- Software name: appdown
- Software type: Microsoft Framwork
- size: 439MB
Contemporary writers of good authority have said that, when the news of the massacres in Florida reached the court of France, Charles the Ninth and Catherine de Medicis submitted to the insult in silence; but documents lately brought to light show that a demand for redress was made, though not insisted on. A cry of horror and execration had risen from the Huguenots and many even of the Catholics had echoed it; yet the perpetrators of the crime, and not its victims, were the first to make complaint. Philip the Second resented the expeditions of Ribaut and Laudonniere as an invasion of the American domains of Spain, and ordered D'Alava, his ambassador at Paris, to denounce them to the French King. Charles, thus put on the defensive, replied, that the country in question belonged to France, having been discovered by Frenchmen a hundred years before, and named by them Terre des Bretons. This alludes to the tradition that the Bretons and Basques visited the northern coasts of America before the voyage of Columbus. In several maps of the sixteenth century the region of New England and the neighboring states and provinces is set down as Terre des Bretons, or Tierra de los Bretones, and this name was assumed by Charles to extend to the Gulf of Mexico, as the name of Florida was assumed by the Spaniards to extend to the Gulf of St. Lawrence, and even beyond it. Philip spurned the claim, asserted the Spanish right to all Florida, and asked whether or not the followers of Ribaut and Laudonniere had gone thither by authority of their King. The Queen Mother, Catherine de Medicis, replied in her son's behalf, that certain Frenchmen had gone to a country called Terre aux Bretons, discovered by French subjects, and that in so doing they had been warned not to encroach on lands belonging to the King of Spain. And she added, with some spirit, that the Kings of France were not in the habit of permitting themselves to be threatened.Here he found a warm welcome, and little other refreshment. In respect to the commodities of life, the Jesuits were but a step in advance of the Indians. Their house, though well ventilated by numberless crevices in its bark walls, always smelt of smoke, and, when the wind was in certain quarters, was filled with it to suffocation. At their meals, the Fathers sat on logs around the fire, over which their kettle was slung in the Indian fashion. Each had his wooden platter, which, from the difficulty of transportation, was valued, in the Huron country, at the price of a robe of beaver-skin, or a hundred francs.  Their food consisted of sagamite, or "mush," made of pounded Indian-corn, boiled with scraps of smoked fish. Chaumonot compares it to the paste used for papering the walls of houses. The repast was occasionally varied by a pumpkin or squash baked in the ashes, or, in the 130 season, by Indian corn roasted in the ear. They used no salt whatever. They could bring their cumbrous pictures, ornaments, and vestments through the savage journey of the Ottawa; but they could not bring the common necessaries of life. By day, they read and studied by the light that streamed in through the large smoke-holes in the roof,at night, by the blaze of the fire. Their only candles were a few of wax, for the altar. They cultivated a patch of ground, but raised nothing on it except wheat for making the sacramental bread. Their food was supplied by the Indians, to whom they gave, in return, cloth, knives, awls, needles, and various trinkets. Their supply of wine for the Eucharist was so scanty, that they limited themselves to four or five drops for each mass.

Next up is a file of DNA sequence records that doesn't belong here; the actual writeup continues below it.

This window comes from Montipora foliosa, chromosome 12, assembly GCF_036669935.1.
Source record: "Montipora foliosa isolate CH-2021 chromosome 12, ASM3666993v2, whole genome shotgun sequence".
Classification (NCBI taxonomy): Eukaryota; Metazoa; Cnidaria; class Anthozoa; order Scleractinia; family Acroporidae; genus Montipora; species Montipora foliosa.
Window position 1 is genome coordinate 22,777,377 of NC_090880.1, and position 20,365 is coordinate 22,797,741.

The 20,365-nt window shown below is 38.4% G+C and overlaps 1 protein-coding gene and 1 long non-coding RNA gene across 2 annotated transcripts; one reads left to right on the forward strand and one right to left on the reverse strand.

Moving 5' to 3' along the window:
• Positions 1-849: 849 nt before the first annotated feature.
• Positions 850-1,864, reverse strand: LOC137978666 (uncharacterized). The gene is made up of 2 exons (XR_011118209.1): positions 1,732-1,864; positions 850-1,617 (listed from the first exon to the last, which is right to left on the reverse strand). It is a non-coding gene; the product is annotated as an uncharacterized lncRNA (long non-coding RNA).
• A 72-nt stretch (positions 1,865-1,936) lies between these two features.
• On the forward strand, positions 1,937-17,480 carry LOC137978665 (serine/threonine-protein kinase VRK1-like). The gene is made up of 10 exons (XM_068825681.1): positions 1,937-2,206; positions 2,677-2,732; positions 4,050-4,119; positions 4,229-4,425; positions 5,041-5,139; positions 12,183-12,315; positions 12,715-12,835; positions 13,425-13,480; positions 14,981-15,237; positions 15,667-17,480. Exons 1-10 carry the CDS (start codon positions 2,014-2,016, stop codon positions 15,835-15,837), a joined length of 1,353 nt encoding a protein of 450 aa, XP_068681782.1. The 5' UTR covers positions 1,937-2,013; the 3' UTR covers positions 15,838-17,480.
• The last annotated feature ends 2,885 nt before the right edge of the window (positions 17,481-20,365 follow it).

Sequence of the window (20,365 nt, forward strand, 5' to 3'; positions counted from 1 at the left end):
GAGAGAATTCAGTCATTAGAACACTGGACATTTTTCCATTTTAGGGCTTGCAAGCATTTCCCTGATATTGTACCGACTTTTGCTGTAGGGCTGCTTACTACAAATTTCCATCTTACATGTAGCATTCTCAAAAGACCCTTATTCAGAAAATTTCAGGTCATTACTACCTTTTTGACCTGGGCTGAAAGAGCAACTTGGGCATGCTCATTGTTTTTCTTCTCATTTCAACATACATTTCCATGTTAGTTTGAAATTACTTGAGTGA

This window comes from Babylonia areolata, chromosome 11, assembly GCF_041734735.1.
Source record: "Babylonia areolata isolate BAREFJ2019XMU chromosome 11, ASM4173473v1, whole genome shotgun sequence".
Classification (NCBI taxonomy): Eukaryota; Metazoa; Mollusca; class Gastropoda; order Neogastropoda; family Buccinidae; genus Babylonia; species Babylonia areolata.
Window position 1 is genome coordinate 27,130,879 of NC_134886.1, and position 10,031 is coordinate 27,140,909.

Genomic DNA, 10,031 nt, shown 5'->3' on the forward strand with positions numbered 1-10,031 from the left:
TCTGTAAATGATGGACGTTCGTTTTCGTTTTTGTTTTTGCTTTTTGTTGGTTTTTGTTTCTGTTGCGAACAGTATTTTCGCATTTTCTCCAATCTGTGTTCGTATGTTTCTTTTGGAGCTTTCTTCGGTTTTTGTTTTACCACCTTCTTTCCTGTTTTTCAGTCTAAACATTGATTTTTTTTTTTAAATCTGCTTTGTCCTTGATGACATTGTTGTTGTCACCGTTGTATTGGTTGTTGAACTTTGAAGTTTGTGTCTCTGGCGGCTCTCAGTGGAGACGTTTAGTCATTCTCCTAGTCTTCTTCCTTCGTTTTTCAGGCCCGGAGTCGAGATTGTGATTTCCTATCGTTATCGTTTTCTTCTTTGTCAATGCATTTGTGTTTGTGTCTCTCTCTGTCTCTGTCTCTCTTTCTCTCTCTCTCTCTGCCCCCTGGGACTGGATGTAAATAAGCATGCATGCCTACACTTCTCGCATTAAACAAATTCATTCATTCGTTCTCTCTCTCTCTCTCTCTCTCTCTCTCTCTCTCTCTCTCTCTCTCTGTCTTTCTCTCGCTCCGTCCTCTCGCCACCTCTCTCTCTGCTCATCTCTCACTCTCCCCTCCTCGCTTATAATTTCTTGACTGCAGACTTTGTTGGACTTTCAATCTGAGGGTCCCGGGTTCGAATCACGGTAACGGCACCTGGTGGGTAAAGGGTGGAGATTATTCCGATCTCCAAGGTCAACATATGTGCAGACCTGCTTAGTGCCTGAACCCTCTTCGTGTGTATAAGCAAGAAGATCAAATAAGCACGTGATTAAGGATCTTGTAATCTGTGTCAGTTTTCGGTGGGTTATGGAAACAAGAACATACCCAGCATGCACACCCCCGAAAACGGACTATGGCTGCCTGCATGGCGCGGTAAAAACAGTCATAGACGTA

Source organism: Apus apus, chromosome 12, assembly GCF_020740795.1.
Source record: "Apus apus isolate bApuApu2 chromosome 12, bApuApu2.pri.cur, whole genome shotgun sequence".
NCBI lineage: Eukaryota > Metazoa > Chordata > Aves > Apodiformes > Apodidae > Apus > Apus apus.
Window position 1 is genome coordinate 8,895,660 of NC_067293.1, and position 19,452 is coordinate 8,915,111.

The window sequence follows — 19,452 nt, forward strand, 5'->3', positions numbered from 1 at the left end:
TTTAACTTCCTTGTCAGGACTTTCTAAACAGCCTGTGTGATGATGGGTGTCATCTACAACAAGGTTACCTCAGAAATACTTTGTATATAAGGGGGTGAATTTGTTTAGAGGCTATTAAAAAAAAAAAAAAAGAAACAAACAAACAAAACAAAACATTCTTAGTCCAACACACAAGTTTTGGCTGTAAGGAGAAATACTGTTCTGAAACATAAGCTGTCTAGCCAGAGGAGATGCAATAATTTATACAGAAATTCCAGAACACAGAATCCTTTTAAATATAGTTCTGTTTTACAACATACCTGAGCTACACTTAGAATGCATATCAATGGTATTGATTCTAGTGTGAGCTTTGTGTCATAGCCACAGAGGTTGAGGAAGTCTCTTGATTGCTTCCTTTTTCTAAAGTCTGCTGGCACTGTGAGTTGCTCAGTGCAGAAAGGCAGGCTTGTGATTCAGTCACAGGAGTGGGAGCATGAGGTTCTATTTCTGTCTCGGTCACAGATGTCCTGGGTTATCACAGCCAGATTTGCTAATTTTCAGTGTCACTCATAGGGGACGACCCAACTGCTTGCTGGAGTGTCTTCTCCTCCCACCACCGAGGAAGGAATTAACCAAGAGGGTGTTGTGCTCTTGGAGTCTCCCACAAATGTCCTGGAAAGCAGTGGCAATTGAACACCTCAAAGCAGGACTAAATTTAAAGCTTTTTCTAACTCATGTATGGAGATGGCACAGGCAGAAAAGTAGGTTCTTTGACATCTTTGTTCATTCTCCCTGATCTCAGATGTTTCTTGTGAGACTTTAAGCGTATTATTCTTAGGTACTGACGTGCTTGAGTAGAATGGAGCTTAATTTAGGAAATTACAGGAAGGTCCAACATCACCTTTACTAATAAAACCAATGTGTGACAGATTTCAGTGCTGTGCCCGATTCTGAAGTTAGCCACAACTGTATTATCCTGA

LXI THE FLAG-OF-TRUCE BOAT
Well stone him!
So then she, forced to talk, presently found herself explaining how such full news of Hilary had so often come in these awful months; to wit, by the long, kind letters of a Federal nurse--and Federal officer's wife--but for whose special devotion the captive must have perished, and who, Anna revealed, was the schoolmistress banished North in 'Sixty-one. What she kept untold was that, by favor of Greenleaf, Hilary had been enabled to auction off the poor remains of his home belongings and thus to restore the returned exile her gold. The speaker let her eyes wander to an approaching orderly, and a lieutenant took the chance to mention that early drill near Carrollton, which the General had viewed from the Callenders' equipage. Their two horses, surviving the shells and famine of Vicksburg, had been among the mere half-dozen of good beasts retained at the surrender by some ruse, and--